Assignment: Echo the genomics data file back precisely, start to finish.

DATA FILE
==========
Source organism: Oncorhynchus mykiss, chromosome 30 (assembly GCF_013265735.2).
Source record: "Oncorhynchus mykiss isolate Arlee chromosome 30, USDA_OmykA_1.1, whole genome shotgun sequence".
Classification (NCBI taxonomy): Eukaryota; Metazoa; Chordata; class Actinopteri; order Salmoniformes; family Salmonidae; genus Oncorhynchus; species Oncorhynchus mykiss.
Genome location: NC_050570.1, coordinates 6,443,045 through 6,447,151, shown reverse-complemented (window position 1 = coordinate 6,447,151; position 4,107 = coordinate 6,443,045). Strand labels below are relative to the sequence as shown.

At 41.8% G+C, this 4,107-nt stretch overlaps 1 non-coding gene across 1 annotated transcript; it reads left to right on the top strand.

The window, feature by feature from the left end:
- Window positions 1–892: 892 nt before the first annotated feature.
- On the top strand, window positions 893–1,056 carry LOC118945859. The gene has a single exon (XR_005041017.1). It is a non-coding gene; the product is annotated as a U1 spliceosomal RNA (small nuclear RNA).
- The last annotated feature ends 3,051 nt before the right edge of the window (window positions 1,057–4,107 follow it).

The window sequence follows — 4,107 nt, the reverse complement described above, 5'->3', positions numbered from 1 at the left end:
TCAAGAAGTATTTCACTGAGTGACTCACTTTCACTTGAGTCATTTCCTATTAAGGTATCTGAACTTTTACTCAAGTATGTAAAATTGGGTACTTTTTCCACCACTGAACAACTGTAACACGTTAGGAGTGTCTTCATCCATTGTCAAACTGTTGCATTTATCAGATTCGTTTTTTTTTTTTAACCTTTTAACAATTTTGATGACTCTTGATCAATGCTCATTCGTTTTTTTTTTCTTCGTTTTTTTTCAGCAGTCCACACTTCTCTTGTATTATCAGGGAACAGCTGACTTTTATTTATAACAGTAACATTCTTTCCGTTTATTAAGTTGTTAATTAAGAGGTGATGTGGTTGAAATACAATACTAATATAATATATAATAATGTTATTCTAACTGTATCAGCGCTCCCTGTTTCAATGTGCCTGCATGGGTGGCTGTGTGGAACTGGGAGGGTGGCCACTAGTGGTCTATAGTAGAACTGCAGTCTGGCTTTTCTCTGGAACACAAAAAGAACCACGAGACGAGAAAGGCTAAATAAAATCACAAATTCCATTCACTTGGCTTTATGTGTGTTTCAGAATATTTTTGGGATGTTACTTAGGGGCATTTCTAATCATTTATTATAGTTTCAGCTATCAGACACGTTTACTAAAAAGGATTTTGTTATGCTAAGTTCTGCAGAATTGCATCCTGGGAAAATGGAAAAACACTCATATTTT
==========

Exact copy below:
Source organism: Oncorhynchus mykiss, chromosome 30 (assembly GCF_013265735.2).
Source record: "Oncorhynchus mykiss isolate Arlee chromosome 30, USDA_OmykA_1.1, whole genome shotgun sequence".
Classification (NCBI taxonomy): Eukaryota; Metazoa; Chordata; class Actinopteri; order Salmoniformes; family Salmonidae; genus Oncorhynchus; species Oncorhynchus mykiss.
Genome location: NC_050570.1, coordinates 6,443,045 through 6,447,151, shown reverse-complemented (window position 1 = coordinate 6,447,151; position 4,107 = coordinate 6,443,045). Strand labels below are relative to the sequence as shown.

At 41.8% G+C, this 4,107-nt stretch overlaps 1 non-coding gene across 1 annotated transcript; it reads left to right on the top strand.

The window, feature by feature from the left end:
- Window positions 1–892: 892 nt before the first annotated feature.
- On the top strand, window positions 893–1,056 carry LOC118945859. The gene has a single exon (XR_005041017.1). It is a non-coding gene; the product is annotated as a U1 spliceosomal RNA (small nuclear RNA).
- The last annotated feature ends 3,051 nt before the right edge of the window (window positions 1,057–4,107 follow it).

The window sequence follows — 4,107 nt, the reverse complement described above, 5'->3', positions numbered from 1 at the left end:
TCAAGAAGTATTTCACTGAGTGACTCACTTTCACTTGAGTCATTTCCTATTAAGGTATCTGAACTTTTACTCAAGTATGTAAAATTGGGTACTTTTTCCACCACTGAACAACTGTAACACGTTAGGAGTGTCTTCATCCATTGTCAAACTGTTGCATTTATCAGATTCGTTTTTTTTTTTTAACCTTTTAACAATTTTGATGACTCTTGATCAATGCTCATTCGTTTTTTTTTTCTTCGTTTTTTTTCAGCAGTCCACACTTCTCTTGTATTATCAGGGAACAGCTGACTTTTATTTATAACAGTAACATTCTTTCCGTTTATTAAGTTGTTAATTAAGAGGTGATGTGGTTGAAATACAATACTAATATAATATATAATAATGTTATTCTAACTGTATCAGCGCTCCCTGTTTCAATGTGCCTGCATGGGTGGCTGTGTGGAACTGGGAGGGTGGCCACTAGTGGTCTATAGTAGAACTGCAGTCTGGCTTTTCTCTGGAACACAAAAAGAACCACGAGACGAGAAAGGCTAAATAAAATCACAAATTCCATTCACTTGGCTTTATGTGTGTTTCAGAATATTTTTGGGATGTTACTTAGGGGCATTTCTAATCATTTATTATAGTTTCAGCTATCAGACACGTTTACTAAAAAGGATTTTGTTATGCTAAGTTCTGCAGAATTGCATCCTGGGAAAATGGAAAAACACTCATATTTT